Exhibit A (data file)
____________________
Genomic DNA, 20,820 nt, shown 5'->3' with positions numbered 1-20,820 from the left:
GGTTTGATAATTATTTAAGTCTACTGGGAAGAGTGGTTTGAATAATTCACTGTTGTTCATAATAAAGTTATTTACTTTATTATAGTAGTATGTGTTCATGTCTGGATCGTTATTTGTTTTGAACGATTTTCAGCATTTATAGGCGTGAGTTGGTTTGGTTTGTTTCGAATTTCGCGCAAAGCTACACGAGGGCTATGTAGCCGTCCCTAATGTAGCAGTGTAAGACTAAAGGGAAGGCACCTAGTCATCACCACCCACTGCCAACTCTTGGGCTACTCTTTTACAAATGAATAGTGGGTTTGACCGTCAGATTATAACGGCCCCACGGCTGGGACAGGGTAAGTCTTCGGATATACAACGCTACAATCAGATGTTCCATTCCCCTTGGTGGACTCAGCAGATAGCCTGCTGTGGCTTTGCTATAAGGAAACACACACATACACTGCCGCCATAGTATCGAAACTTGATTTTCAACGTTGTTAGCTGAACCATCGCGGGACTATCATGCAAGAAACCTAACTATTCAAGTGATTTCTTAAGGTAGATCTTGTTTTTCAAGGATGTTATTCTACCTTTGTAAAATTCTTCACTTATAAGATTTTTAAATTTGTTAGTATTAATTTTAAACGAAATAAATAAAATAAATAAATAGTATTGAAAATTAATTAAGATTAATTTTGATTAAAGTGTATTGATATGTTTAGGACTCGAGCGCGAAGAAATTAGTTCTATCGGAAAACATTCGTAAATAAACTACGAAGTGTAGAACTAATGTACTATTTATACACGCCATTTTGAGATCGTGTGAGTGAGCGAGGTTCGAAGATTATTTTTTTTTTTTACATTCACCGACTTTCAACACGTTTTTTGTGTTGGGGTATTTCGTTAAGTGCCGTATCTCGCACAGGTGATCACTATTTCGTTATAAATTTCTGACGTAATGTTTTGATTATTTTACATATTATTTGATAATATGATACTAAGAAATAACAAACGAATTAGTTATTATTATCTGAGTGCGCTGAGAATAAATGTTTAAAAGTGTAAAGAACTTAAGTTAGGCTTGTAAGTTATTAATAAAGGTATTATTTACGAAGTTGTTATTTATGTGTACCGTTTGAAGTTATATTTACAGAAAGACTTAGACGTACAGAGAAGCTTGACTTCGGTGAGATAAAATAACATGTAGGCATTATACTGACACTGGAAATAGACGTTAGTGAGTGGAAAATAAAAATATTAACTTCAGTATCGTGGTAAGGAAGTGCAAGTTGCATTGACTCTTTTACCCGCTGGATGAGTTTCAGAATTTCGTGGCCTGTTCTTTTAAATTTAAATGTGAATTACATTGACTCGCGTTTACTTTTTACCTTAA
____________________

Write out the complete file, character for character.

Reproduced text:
Genomic DNA, 20,820 nt, shown 5'->3' with positions numbered 1-20,820 from the left:
GGTTTGATAATTATTTAAGTCTACTGGGAAGAGTGGTTTGAATAATTCACTGTTGTTCATAATAAAGTTATTTACTTTATTATAGTAGTATGTGTTCATGTCTGGATCGTTATTTGTTTTGAACGATTTTCAGCATTTATAGGCGTGAGTTGGTTTGGTTTGTTTCGAATTTCGCGCAAAGCTACACGAGGGCTATGTAGCCGTCCCTAATGTAGCAGTGTAAGACTAAAGGGAAGGCACCTAGTCATCACCACCCACTGCCAACTCTTGGGCTACTCTTTTACAAATGAATAGTGGGTTTGACCGTCAGATTATAACGGCCCCACGGCTGGGACAGGGTAAGTCTTCGGATATACAACGCTACAATCAGATGTTCCATTCCCCTTGGTGGACTCAGCAGATAGCCTGCTGTGGCTTTGCTATAAGGAAACACACACATACACTGCCGCCATAGTATCGAAACTTGATTTTCAACGTTGTTAGCTGAACCATCGCGGGACTATCATGCAAGAAACCTAACTATTCAAGTGATTTCTTAAGGTAGATCTTGTTTTTCAAGGATGTTATTCTACCTTTGTAAAATTCTTCACTTATAAGATTTTTAAATTTGTTAGTATTAATTTTAAACGAAATAAATAAAATAAATAAATAGTATTGAAAATTAATTAAGATTAATTTTGATTAAAGTGTATTGATATGTTTAGGACTCGAGCGCGAAGAAATTAGTTCTATCGGAAAACATTCGTAAATAAACTACGAAGTGTAGAACTAATGTACTATTTATACACGCCATTTTGAGATCGTGTGAGTGAGCGAGGTTCGAAGATTATTTTTTTTTTTTACATTCACCGACTTTCAACACGTTTTTTGTGTTGGGGTATTTCGTTAAGTGCCGTATCTCGCACAGGTGATCACTATTTCGTTATAAATTTCTGACGTAATGTTTTGATTATTTTACATATTATTTGATAATATGATACTAAGAAATAACAAACGAATTAGTTATTATTATCTGAGTGCGCTGAGAATAAATGTTTAAAAGTGTAAAGAACTTAAGTTAGGCTTGTAAGTTATTAATAAAGGTATTATTTACGAAGTTGTTATTTATGTGTACCGTTTGAAGTTATATTTACAGAAAGACTTAGACGTACAGAGAAGCTTGACTTCGGTGAGATAAAATAACATGTAGGCATTATACTGACACTGGAAATAGACGTTAGTGAGTGGAAAATAAAAATATTAACTTCAGTATCGTGGTAAGGAAGTGCAAGTTGCATTGACTCTTTTACCCGCTGGATGAGTTTCAGAATTTCGTGGCCTGTTCTTTTAAATTTAAATGTGAATTACATTGACTCGCGTTTACTTTTTACCTTAA